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Saturday, June 22, 2024

19-year-old homeless boy beats colleagues to become high school’s best student, wins full-ride scholarship to US university

A homeless 19-year-old boy named Elijah Hogan has beaten all of his high school colleagues to earn the best graduating student award in the school.

Elijah, from Houston, became homeless a year before he graduated from high school. However, despite the challenges, he graduated from Walter L. Cohen High School, New Orleans in the United States with a 3.93 grade point average.

He was one of four Black male students who was awarded the valedictorian status at his school. Elijah expressed disbelief about his achievement, having gone through challenges most of his senior year.

“I thought they were mistaking me for someone else, but when I looked at it and I was shown evidence that it was me, I was in awe, like, I was jaw dropped,” he said.

 

 

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Elijah previously lived with his grandmother since he was 11 but he became homeless after the lease on his grandmother’s house expired when the homeowner decided to sell the property.

He stated that he and his grandmother were given 30 days to vacate the house. “From there, I made the executive decision to live on my own to lighten my grandmother’s burden,” he said.

He said while his grandmother went to live in a care home for the elderly, he was left with nowhere to stay until his grandmother told him about the Covenant House, a homeless shelter in New Orleans serving youth and young adults ages 16-22.

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The program allows young people to stay at the shelter for up to 24 months rent-free, giving them an opportunity to focus on education or to save money while working. Elijah has since then been living at the Covenant House.

“Without them, I wouldn’t have been able to finish my high school years, giving me a place to stay, a place to eat, a place to sleep. I wouldn’t have been able to be where I’m at now,” he said.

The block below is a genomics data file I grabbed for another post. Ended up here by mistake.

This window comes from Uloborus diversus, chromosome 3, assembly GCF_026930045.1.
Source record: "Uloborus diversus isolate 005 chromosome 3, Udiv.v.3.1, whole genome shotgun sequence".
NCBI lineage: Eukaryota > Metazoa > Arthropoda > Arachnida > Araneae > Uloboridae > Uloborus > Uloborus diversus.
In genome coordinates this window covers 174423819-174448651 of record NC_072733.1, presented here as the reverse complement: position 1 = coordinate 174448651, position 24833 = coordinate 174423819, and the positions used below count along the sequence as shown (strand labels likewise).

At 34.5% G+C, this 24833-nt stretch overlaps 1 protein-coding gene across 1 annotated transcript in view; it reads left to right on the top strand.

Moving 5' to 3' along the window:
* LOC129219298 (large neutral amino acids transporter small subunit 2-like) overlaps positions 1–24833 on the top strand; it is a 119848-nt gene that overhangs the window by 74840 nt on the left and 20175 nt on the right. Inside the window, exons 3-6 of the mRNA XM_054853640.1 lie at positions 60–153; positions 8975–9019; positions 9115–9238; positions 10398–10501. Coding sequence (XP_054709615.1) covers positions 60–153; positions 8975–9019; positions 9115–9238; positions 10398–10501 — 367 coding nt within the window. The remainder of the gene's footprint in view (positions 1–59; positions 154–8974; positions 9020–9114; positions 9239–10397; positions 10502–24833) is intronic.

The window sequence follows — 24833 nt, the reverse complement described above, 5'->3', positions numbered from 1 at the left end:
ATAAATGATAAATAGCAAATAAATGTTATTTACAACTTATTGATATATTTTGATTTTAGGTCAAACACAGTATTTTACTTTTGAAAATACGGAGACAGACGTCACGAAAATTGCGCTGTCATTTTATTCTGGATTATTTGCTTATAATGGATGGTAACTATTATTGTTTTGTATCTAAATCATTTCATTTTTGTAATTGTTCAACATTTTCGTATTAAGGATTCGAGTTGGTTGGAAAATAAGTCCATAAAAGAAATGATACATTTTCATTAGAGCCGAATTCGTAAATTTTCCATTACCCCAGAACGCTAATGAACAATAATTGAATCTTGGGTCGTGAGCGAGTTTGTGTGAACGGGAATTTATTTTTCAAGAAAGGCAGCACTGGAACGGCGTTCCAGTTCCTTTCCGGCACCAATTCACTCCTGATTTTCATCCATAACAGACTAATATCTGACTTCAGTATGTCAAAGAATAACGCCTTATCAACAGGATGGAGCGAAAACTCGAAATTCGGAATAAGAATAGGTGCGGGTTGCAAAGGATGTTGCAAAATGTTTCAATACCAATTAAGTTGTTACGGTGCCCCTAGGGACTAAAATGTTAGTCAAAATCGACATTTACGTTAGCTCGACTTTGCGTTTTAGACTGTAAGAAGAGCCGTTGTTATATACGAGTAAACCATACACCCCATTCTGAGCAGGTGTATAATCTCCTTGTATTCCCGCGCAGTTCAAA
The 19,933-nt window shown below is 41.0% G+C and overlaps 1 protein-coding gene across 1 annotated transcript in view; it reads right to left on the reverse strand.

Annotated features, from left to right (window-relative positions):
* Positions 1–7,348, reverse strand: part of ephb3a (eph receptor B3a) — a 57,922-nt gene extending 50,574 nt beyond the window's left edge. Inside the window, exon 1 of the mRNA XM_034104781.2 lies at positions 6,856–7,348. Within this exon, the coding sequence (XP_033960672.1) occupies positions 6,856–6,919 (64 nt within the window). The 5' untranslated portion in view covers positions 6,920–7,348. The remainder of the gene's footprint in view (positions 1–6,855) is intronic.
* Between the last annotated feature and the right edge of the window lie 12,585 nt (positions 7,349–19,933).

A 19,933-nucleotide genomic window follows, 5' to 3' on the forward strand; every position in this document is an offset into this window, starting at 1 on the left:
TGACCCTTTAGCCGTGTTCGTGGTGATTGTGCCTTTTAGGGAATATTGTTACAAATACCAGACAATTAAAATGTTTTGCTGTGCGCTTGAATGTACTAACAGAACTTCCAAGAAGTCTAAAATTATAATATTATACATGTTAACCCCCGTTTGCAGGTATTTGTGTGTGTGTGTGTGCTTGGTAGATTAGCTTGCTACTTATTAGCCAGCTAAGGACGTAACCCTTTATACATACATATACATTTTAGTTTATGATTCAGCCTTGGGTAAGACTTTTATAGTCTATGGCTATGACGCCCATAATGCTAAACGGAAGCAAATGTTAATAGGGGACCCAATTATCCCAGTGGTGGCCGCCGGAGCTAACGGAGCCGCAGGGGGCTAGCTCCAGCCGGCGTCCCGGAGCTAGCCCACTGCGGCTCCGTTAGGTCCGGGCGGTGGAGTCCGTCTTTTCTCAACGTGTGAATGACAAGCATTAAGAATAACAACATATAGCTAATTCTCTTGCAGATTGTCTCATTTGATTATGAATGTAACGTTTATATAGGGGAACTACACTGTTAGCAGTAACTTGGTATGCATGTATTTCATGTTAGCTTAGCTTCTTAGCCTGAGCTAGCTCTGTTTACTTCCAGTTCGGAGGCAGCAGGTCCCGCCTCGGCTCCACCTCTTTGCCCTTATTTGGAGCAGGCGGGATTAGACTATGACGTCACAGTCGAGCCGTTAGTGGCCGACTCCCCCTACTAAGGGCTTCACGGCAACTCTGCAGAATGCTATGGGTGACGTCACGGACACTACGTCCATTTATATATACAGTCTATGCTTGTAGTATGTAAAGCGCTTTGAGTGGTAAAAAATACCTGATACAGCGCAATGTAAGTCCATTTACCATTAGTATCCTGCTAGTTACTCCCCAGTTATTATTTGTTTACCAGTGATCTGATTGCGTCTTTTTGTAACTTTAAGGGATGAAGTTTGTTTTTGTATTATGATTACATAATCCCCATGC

Giving his valedictorian speech, Elijah said dealing with homelessness while completing his education was challenging but he found support from the homeless shelter’s employees and his high school’s staff.

“As time went on, I started to open up to people over at Covenant House as well as Cohen, people were there to support me and give me a guiding hand. Without them, I wouldn’t have become who I am today,” he said.

He attributes his success to his Covenant House case manager, Jarkayla Cobb, for not giving up on him. “She helped me get through it even when I was showing a lack of faith in myself. She’s been there no matter what I needed,” she said.

Elijah stated that losing his mother at the age of 12 encouraged him to push forward with his education for his grandmother’s sake. Advising others who faced similar challenges and situations, Elijah urged them to keep pushing forward and also stand strong.

“You are the bulldozer that could break your limitations. That’s my advice. Just don’t let it hold you back or put you down. Keep pushing forward without any doubts in mind,” Elijah said.

“To any race, no matter what color or accent you have, you are your own guiding light. You are your own storybook that you write. Let yourself be the pen that you write on paper,” he added.

Elijah plans to attend Xavier University in  on a full-ride scholarship majoring in graphic design. He said he wants to publish his first comic book when he graduates from college.

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